Accessibility navigation

The white factory: coca, cocaine and informal governance in the Chapare, Bolivia

Grisaffi, T. (2021) The white factory: coca, cocaine and informal governance in the Chapare, Bolivia. In: Arias, D. E. and Grisaffi, T. (eds.) Cocaine: from coca fields to the streets. Duke University Press, Durham NC. ISBN 9781478013723

Full text not archived in this repository.

It is advisable to refer to the publisher's version if you intend to cite from this work. See Guidance on citing.

Official URL:


Thomas Grisaffi’s chapter focuses on coca cultivation and cocaine paste production in the Chapare region of Bolivia. Grisaffi explains that the coca leaf has myriad traditional uses in indigenous Andean culture but the bulk of the local crop ends up in the maceration pit to be transformed into cocaine. The chapter illustrates how cocaine paste production is an accepted and normal aspect of daily life in the region. It generates a market for coca leaf, high levels of employment in production and smuggling, and the cocaine dollars trickle down to support a large informal sector. Drug production and trafficking is organized through extended kinship networks, making it a closed business. Grisaffi argues that as a result of the presence of the strong agricultural unions that protect coca grower interests, the Chapare has not experienced the kind of chaos, violence and disorder witnessed at others sites along cocaine’s commodity chain.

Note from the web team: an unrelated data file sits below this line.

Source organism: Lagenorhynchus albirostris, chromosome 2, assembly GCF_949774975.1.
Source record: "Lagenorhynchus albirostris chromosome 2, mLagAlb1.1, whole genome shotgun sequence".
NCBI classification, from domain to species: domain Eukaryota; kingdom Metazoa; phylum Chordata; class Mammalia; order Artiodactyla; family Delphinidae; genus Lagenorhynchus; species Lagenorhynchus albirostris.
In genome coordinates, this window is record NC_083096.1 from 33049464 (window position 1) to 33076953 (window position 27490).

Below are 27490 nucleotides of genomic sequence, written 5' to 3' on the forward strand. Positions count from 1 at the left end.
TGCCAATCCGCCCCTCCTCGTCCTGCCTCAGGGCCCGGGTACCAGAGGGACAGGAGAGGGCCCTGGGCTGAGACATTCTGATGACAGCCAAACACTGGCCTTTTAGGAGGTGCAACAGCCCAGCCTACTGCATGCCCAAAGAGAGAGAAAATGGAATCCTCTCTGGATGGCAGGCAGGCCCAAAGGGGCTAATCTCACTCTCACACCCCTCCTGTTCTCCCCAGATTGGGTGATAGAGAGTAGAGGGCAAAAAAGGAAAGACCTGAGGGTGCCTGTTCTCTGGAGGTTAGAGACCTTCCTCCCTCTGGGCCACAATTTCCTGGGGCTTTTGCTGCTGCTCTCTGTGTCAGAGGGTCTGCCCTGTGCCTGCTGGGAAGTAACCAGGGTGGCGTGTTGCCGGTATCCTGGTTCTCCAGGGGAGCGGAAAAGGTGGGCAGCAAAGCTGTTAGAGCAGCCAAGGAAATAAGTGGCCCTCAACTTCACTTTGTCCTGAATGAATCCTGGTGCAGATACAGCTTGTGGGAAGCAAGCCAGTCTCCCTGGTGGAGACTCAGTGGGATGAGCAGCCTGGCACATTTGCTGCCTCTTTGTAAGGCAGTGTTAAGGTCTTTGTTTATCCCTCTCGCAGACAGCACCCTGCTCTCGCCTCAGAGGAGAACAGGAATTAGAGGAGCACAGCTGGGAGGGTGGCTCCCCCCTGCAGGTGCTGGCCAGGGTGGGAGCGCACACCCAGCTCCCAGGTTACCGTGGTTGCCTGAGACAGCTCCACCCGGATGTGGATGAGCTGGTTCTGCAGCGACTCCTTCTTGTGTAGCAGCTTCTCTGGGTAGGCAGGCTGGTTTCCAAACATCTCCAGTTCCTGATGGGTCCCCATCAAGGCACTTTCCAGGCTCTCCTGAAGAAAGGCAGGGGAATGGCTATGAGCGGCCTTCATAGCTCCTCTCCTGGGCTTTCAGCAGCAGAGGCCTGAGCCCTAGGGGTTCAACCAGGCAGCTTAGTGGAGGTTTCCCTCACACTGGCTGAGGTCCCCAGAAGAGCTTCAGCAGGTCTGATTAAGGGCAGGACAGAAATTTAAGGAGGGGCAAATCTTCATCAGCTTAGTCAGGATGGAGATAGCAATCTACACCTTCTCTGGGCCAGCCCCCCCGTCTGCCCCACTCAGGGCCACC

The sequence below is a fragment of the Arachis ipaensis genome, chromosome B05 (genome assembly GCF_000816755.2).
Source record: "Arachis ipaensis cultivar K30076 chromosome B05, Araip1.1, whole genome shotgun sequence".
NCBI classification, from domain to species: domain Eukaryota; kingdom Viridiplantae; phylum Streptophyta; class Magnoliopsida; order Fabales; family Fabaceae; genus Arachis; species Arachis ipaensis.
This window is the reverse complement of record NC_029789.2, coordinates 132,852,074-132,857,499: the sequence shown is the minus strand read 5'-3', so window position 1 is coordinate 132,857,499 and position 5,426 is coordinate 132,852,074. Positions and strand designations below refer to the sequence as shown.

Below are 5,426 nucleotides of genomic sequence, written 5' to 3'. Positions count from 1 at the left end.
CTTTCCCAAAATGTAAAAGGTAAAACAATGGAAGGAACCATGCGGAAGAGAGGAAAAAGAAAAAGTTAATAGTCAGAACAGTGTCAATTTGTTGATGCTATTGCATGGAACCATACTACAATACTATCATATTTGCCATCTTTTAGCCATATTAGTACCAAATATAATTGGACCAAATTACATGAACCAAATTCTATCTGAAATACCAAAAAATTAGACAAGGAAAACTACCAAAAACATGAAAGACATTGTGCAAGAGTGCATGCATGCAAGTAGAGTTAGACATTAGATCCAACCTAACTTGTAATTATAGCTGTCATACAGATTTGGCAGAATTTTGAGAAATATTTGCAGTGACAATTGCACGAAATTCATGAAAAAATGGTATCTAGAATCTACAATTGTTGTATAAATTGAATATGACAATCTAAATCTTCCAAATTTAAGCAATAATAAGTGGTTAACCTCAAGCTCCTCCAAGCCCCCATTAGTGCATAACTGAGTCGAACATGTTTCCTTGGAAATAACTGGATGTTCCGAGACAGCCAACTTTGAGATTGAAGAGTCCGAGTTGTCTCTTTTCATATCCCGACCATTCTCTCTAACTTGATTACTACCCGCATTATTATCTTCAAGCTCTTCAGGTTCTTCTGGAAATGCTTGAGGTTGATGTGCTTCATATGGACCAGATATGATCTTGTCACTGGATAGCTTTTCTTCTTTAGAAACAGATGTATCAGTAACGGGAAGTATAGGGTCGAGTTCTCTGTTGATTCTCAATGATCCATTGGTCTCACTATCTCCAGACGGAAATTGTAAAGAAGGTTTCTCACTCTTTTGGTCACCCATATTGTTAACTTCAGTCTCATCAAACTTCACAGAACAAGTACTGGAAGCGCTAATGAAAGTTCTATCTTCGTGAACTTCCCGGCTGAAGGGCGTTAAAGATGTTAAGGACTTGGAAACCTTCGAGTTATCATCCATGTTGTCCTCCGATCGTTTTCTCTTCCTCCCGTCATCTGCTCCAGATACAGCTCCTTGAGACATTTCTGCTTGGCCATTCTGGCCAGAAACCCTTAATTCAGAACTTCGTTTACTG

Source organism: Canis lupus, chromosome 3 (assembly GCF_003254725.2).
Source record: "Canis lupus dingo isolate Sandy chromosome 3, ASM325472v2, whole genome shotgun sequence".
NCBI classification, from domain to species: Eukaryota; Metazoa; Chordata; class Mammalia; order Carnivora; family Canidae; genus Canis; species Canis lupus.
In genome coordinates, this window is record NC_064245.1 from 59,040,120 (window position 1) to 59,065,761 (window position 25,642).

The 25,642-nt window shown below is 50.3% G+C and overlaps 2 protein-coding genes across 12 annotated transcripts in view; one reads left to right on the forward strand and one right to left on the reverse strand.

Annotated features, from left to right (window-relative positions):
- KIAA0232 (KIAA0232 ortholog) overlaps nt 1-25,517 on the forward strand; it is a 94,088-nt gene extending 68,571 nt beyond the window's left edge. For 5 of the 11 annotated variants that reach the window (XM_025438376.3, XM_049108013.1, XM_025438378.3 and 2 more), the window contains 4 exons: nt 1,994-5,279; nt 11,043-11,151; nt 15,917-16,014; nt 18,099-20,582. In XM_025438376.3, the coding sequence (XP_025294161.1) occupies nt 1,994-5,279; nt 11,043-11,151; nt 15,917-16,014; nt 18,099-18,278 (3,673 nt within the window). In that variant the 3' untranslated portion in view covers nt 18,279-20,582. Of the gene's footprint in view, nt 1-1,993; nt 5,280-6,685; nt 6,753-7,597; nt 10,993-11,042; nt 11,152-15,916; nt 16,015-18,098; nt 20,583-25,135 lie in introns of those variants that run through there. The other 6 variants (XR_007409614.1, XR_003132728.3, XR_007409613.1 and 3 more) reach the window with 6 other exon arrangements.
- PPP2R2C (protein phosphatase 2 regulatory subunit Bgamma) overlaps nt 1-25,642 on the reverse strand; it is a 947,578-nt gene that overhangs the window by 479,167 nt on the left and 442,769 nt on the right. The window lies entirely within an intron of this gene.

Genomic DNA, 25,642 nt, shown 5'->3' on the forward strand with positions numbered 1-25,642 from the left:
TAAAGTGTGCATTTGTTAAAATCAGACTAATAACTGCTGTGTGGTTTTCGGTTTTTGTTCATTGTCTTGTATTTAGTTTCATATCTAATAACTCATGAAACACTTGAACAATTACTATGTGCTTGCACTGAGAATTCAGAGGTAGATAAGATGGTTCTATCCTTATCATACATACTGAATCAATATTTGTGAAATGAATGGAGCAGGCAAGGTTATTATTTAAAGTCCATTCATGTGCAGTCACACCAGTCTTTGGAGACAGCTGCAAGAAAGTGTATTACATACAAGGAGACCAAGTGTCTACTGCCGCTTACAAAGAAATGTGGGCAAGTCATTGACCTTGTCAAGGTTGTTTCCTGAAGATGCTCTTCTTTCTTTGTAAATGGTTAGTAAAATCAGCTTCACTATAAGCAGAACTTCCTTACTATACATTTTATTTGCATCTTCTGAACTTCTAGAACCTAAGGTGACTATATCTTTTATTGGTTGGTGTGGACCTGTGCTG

Item Type:Book or Report Section
Divisions:Science > School of Archaeology, Geography and Environmental Science > Department of Geography and Environmental Science
ID Code:85325
Publisher:Duke University Press

University Staff: Request a correction | Centaur Editors: Update this record

Page navigation